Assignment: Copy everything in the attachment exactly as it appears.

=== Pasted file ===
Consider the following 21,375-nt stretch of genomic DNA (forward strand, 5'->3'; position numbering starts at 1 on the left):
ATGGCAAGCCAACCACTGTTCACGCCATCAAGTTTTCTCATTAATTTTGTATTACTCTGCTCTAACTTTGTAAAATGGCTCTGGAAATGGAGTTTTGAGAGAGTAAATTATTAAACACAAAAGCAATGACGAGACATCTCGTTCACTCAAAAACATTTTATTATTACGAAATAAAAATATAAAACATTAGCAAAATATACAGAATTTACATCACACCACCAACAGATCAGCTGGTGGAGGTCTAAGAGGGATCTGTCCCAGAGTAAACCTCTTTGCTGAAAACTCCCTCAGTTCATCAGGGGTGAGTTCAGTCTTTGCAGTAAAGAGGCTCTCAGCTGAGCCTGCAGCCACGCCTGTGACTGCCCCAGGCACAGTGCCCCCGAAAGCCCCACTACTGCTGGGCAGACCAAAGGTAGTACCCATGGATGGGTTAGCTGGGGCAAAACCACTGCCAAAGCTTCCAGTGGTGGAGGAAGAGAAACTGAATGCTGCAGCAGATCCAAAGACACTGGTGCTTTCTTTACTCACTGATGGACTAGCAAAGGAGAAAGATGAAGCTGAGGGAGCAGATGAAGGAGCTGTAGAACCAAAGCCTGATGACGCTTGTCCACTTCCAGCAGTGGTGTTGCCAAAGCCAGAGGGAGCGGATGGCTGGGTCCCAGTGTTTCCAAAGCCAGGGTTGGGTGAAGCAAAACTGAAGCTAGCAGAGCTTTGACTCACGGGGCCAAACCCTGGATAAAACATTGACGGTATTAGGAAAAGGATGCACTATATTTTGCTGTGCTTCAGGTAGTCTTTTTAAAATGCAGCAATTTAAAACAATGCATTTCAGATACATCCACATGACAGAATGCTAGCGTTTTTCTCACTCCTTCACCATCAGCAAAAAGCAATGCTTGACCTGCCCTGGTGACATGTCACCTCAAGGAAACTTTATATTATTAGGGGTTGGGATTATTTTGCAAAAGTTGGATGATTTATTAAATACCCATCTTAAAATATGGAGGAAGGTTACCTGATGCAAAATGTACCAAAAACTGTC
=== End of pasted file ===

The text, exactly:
Consider the following 21,375-nt stretch of genomic DNA (forward strand, 5'->3'; position numbering starts at 1 on the left):
ATGGCAAGCCAACCACTGTTCACGCCATCAAGTTTTCTCATTAATTTTGTATTACTCTGCTCTAACTTTGTAAAATGGCTCTGGAAATGGAGTTTTGAGAGAGTAAATTATTAAACACAAAAGCAATGACGAGACATCTCGTTCACTCAAAAACATTTTATTATTACGAAATAAAAATATAAAACATTAGCAAAATATACAGAATTTACATCACACCACCAACAGATCAGCTGGTGGAGGTCTAAGAGGGATCTGTCCCAGAGTAAACCTCTTTGCTGAAAACTCCCTCAGTTCATCAGGGGTGAGTTCAGTCTTTGCAGTAAAGAGGCTCTCAGCTGAGCCTGCAGCCACGCCTGTGACTGCCCCAGGCACAGTGCCCCCGAAAGCCCCACTACTGCTGGGCAGACCAAAGGTAGTACCCATGGATGGGTTAGCTGGGGCAAAACCACTGCCAAAGCTTCCAGTGGTGGAGGAAGAGAAACTGAATGCTGCAGCAGATCCAAAGACACTGGTGCTTTCTTTACTCACTGATGGACTAGCAAAGGAGAAAGATGAAGCTGAGGGAGCAGATGAAGGAGCTGTAGAACCAAAGCCTGATGACGCTTGTCCACTTCCAGCAGTGGTGTTGCCAAAGCCAGAGGGAGCGGATGGCTGGGTCCCAGTGTTTCCAAAGCCAGGGTTGGGTGAAGCAAAACTGAAGCTAGCAGAGCTTTGACTCACGGGGCCAAACCCTGGATAAAACATTGACGGTATTAGGAAAAGGATGCACTATATTTTGCTGTGCTTCAGGTAGTCTTTTTAAAATGCAGCAATTTAAAACAATGCATTTCAGATACATCCACATGACAGAATGCTAGCGTTTTTCTCACTCCTTCACCATCAGCAAAAAGCAATGCTTGACCTGCCCTGGTGACATGTCACCTCAAGGAAACTTTATATTATTAGGGGTTGGGATTATTTTGCAAAAGTTGGATGATTTATTAAATACCCATCTTAAAATATGGAGGAAGGTTACCTGATGCAAAATGTACCAAAAACTGTC